There Is No Magic

By Gil Cargill on February 17

There Is No MagicOne of the benefits of having been in the sales coaching, consulting and training business for the past forty years is that I’ve had an opportunity to see a lot of so-called magical solutions come through our industry.

There have been training programs with “hypnotic closes” associated with the program.  There have been all kinds of gadgets and devices intended to help salespeople sell more.

With the advent of the PC (yes, I was in practice before the PC was on the scene) and now smartphones and apps, there is a proliferation of technology-based tools, all intended to help salespeople sell more.

Most recently, there has been a stampede to embrace marketing automation platforms.  These platforms can do a ton of good for some companies in some situations.  Please notice the emphasis on the word some.

As with all of the other “magical solutions” that I’ve seen over the past forty years, marketing automation has a place but, more often than not, it doesn’t fit where its purveyors and vendors claim that it fits.

I have yet to see one solution that works for everybody all the time.  It may exist, but I have not yet seen it.  Here’s the real scoop.

In order for you to grow your sales, you and your team must get in touch and then, most importantly, you must stay in touch with all or as many decision-makers in your market as possible.  Billions of dollars have been spent on these solutions, but few of them truly focus on the issue of getting in touch and staying in touch.  So, let me ask you a few questions.

  • How many individuals are in your marketing database?
  • How many individuals should be in your marketing database?
  • And, how many of the individuals that are in your marketing database have a scheduled next step?

Let’s deal with each of these questions individually.

My experience is most marketing databases in most companies fall far short of the optimum volume of contacts.

If you’d like to know how many contacts you should have, spend a little bit of time and zero money on the phone with a list broker.  Ask that list broker to give you a count (that’s the list brokerage terminology) of the number of demographically desirable opportunities in your market.  Compare that count to the number of names in your database.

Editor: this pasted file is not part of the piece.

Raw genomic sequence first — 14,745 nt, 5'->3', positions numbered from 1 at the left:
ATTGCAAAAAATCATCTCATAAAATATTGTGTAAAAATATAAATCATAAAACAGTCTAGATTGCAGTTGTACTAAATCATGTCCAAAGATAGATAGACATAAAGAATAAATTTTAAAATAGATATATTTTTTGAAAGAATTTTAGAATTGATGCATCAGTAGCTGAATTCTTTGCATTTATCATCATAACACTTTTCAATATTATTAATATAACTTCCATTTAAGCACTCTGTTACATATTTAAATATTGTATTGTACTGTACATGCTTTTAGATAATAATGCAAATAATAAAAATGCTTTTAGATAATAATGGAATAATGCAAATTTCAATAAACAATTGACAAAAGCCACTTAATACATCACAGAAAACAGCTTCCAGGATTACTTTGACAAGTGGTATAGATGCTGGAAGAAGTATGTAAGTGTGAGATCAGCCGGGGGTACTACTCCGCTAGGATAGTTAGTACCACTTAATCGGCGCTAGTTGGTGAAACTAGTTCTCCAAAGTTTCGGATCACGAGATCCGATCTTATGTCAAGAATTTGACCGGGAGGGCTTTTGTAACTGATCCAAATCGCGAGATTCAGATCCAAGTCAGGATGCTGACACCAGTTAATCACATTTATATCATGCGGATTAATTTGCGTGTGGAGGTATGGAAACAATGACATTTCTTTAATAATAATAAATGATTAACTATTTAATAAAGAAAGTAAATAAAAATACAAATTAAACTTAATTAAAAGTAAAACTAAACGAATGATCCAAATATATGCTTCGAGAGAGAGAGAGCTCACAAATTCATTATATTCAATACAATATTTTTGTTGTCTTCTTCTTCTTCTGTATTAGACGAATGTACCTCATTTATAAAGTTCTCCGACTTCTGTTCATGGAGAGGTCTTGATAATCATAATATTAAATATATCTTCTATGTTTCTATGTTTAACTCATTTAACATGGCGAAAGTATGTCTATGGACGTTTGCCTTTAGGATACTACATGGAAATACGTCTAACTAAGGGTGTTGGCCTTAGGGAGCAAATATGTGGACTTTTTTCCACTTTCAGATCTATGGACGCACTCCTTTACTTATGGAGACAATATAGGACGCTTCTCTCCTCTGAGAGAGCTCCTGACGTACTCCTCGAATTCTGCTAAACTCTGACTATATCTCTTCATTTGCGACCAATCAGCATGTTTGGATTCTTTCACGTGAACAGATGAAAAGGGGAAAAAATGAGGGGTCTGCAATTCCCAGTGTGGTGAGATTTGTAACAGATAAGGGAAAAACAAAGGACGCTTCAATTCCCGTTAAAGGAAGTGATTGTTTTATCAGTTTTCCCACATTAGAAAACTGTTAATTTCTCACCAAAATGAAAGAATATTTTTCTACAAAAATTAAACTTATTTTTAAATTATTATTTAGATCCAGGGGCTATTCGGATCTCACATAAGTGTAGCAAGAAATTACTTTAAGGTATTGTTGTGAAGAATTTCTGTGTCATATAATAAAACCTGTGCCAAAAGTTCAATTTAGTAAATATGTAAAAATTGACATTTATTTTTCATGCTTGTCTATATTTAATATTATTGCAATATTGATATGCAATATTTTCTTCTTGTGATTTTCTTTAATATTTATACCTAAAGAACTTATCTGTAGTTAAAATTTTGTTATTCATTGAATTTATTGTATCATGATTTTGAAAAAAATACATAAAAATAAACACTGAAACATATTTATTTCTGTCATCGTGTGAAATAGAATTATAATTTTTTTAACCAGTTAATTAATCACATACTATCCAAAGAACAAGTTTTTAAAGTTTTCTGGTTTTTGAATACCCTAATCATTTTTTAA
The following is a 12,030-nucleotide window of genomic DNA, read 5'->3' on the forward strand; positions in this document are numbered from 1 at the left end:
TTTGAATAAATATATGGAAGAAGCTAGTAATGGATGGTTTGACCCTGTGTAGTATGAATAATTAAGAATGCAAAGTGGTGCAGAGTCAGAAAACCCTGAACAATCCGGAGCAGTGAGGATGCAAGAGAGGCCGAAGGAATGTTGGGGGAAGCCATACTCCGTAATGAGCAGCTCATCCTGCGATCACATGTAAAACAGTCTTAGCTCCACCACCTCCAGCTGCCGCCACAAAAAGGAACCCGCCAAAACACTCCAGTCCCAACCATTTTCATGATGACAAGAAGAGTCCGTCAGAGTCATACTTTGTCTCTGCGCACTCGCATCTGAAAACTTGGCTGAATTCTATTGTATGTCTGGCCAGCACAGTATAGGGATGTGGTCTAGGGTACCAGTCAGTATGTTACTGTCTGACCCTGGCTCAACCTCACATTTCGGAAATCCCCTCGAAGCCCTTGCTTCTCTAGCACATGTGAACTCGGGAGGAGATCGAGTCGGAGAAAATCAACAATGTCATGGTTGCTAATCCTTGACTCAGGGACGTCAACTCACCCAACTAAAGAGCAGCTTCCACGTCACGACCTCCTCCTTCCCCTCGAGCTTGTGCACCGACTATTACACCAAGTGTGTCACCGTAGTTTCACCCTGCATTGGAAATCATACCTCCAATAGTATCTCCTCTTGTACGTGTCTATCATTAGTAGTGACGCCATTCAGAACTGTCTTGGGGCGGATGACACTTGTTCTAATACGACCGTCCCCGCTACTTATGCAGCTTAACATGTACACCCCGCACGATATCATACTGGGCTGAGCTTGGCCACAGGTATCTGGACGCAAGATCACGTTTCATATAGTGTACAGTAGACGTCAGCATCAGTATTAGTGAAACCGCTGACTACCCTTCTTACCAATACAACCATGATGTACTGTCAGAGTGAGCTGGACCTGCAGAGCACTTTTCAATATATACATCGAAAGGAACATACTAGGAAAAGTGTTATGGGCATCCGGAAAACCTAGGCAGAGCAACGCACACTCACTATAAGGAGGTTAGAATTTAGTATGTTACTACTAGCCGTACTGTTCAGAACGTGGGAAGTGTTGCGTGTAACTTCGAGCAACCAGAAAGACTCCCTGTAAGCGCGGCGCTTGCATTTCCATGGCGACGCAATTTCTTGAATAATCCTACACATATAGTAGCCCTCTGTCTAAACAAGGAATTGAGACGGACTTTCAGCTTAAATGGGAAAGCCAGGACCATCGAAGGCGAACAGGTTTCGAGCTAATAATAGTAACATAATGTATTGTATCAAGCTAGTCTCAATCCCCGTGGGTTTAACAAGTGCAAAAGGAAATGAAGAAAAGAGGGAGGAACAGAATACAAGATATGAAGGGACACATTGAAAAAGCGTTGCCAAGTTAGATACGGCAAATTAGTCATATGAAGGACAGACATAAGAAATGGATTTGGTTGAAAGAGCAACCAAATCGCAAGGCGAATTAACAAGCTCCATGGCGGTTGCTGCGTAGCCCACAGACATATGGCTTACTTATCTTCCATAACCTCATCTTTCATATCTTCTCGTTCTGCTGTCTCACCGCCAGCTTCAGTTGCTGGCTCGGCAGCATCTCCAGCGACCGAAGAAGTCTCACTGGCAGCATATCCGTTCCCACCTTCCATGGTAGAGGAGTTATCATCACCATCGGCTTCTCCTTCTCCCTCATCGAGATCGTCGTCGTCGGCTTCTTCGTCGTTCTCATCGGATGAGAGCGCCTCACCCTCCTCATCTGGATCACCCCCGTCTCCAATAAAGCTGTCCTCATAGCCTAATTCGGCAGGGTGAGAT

Now, take a hard look at your database to determine whether or not you can use the names in that database.

What I mean by that is that, all too often, databases have been corrupted by abbreviations and/or personal shortcuts that cause the database to be unusable.  For instance, if the first name field has a phone number, it’s not usable.

Regardless of how many names are in your database, you must focus on the number of names that have a scheduled next step.  If they don’t have a scheduled next step, you are allowing your database, at least partially, to stagnate.

All of the research, whether it’s from the Harvard Business School, Aberdeen Research, Selling Power Magazine and many others, have indicated that, if we don’t stay in touch with the decision-maker after the first contact, then that decision-maker will forget about us.

Some studies show that, in as little as four months, the decision-maker’s retention of your value proposition has dropped to 6%.

So, let’s get rid of all the magic, all the voodoo and all the instant solutions.  There is no magic.

Selling in the 21st century is hard; just as hard as it was in the 20th century.

We just have to get in touch and then stay in touch with all of the desirable decision-makers in all of the accounts, all of the time.  When you do this consistently, you will see an increase in the number of inbound opportunities and, most importantly, a significant uptick in your top line.

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